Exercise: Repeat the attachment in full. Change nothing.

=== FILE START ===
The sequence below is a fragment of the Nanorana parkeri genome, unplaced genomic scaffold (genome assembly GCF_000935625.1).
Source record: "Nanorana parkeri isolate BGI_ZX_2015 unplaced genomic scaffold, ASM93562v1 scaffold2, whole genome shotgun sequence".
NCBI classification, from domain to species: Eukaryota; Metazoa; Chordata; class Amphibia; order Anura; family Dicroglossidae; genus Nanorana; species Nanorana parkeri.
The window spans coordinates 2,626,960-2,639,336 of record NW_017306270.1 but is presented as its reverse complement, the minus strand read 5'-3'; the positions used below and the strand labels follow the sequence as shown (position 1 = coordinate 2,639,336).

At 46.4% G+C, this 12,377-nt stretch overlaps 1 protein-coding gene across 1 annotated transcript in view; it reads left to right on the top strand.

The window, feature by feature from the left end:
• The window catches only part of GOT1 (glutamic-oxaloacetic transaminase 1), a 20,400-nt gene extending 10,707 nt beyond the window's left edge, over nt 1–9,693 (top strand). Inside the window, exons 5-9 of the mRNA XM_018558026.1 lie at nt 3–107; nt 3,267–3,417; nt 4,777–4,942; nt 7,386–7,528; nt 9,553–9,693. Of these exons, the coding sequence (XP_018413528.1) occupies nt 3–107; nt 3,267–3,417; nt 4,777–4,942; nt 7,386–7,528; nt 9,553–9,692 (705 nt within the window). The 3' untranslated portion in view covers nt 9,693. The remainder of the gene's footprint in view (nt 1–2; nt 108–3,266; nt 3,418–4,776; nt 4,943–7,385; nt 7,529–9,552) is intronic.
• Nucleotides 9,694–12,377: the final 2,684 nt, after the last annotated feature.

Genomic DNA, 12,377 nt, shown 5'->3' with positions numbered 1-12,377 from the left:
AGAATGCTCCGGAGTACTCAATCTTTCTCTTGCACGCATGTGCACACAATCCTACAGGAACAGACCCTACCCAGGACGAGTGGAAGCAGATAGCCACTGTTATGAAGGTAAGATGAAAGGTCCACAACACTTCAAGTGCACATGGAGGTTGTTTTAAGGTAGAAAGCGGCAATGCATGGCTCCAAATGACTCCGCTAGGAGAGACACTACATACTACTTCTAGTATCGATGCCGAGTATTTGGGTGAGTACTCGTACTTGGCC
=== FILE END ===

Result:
The sequence below is a fragment of the Nanorana parkeri genome, unplaced genomic scaffold (genome assembly GCF_000935625.1).
Source record: "Nanorana parkeri isolate BGI_ZX_2015 unplaced genomic scaffold, ASM93562v1 scaffold2, whole genome shotgun sequence".
NCBI classification, from domain to species: Eukaryota; Metazoa; Chordata; class Amphibia; order Anura; family Dicroglossidae; genus Nanorana; species Nanorana parkeri.
The window spans coordinates 2,626,960-2,639,336 of record NW_017306270.1 but is presented as its reverse complement, the minus strand read 5'-3'; the positions used below and the strand labels follow the sequence as shown (position 1 = coordinate 2,639,336).

At 46.4% G+C, this 12,377-nt stretch overlaps 1 protein-coding gene across 1 annotated transcript in view; it reads left to right on the top strand.

The window, feature by feature from the left end:
• The window catches only part of GOT1 (glutamic-oxaloacetic transaminase 1), a 20,400-nt gene extending 10,707 nt beyond the window's left edge, over nt 1–9,693 (top strand). Inside the window, exons 5-9 of the mRNA XM_018558026.1 lie at nt 3–107; nt 3,267–3,417; nt 4,777–4,942; nt 7,386–7,528; nt 9,553–9,693. Of these exons, the coding sequence (XP_018413528.1) occupies nt 3–107; nt 3,267–3,417; nt 4,777–4,942; nt 7,386–7,528; nt 9,553–9,692 (705 nt within the window). The 3' untranslated portion in view covers nt 9,693. The remainder of the gene's footprint in view (nt 1–2; nt 108–3,266; nt 3,418–4,776; nt 4,943–7,385; nt 7,529–9,552) is intronic.
• Nucleotides 9,694–12,377: the final 2,684 nt, after the last annotated feature.

Genomic DNA, 12,377 nt, shown 5'->3' with positions numbered 1-12,377 from the left:
AGAATGCTCCGGAGTACTCAATCTTTCTCTTGCACGCATGTGCACACAATCCTACAGGAACAGACCCTACCCAGGACGAGTGGAAGCAGATAGCCACTGTTATGAAGGTAAGATGAAAGGTCCACAACACTTCAAGTGCACATGGAGGTTGTTTTAAGGTAGAAAGCGGCAATGCATGGCTCCAAATGACTCCGCTAGGAGAGACACTACATACTACTTCTAGTATCGATGCCGAGTATTTGGGTGAGTACTCGTACTTGGCC